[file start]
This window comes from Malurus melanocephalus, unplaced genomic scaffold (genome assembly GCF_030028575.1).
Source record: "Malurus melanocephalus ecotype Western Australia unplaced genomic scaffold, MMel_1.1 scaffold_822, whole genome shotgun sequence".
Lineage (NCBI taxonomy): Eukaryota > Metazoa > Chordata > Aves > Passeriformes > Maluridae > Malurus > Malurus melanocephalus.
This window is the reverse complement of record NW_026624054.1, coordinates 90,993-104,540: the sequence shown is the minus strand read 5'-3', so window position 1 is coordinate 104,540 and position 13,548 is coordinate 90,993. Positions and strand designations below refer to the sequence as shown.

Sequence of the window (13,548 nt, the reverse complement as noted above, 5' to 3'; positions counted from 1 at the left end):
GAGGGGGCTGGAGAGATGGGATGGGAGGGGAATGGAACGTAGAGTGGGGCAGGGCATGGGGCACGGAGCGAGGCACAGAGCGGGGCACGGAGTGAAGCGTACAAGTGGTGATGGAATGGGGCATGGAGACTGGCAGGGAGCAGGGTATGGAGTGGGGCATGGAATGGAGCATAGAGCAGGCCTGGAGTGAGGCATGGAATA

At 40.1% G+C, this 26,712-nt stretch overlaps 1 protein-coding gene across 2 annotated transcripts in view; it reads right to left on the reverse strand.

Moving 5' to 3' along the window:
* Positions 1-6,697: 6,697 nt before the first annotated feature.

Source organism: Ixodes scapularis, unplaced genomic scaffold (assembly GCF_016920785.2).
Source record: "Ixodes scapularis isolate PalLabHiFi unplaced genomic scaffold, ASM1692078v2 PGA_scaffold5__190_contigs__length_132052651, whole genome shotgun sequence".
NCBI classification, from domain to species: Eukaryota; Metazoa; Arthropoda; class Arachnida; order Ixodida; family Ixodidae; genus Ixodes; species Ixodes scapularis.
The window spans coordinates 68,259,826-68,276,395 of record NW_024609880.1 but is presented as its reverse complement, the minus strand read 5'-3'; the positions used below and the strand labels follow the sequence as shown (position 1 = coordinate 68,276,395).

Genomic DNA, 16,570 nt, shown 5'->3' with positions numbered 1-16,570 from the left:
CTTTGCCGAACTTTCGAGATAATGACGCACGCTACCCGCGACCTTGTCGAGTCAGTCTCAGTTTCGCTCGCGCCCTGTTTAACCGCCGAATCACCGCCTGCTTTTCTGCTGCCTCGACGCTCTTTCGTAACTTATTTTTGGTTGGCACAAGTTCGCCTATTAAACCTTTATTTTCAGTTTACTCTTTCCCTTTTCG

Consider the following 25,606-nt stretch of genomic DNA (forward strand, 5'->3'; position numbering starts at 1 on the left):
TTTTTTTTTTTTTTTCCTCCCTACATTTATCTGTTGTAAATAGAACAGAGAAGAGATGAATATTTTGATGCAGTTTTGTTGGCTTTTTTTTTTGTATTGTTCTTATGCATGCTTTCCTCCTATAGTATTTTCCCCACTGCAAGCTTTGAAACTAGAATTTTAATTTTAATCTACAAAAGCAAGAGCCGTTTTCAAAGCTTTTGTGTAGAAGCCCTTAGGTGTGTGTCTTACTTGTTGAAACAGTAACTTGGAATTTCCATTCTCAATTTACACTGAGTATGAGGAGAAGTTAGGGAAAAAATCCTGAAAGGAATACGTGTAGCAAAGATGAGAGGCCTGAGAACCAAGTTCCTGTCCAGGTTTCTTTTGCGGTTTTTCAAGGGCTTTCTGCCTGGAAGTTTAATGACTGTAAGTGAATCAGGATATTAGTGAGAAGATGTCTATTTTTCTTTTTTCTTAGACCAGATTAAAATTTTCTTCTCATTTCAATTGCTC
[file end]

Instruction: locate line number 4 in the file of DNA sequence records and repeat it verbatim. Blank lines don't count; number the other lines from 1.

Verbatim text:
This window is the reverse complement of record NW_026624054.1, coordinates 90,993-104,540: the sequence shown is the minus strand read 5'-3', so window position 1 is coordinate 104,540 and position 13,548 is coordinate 90,993. Positions and strand designations below refer to the sequence as shown.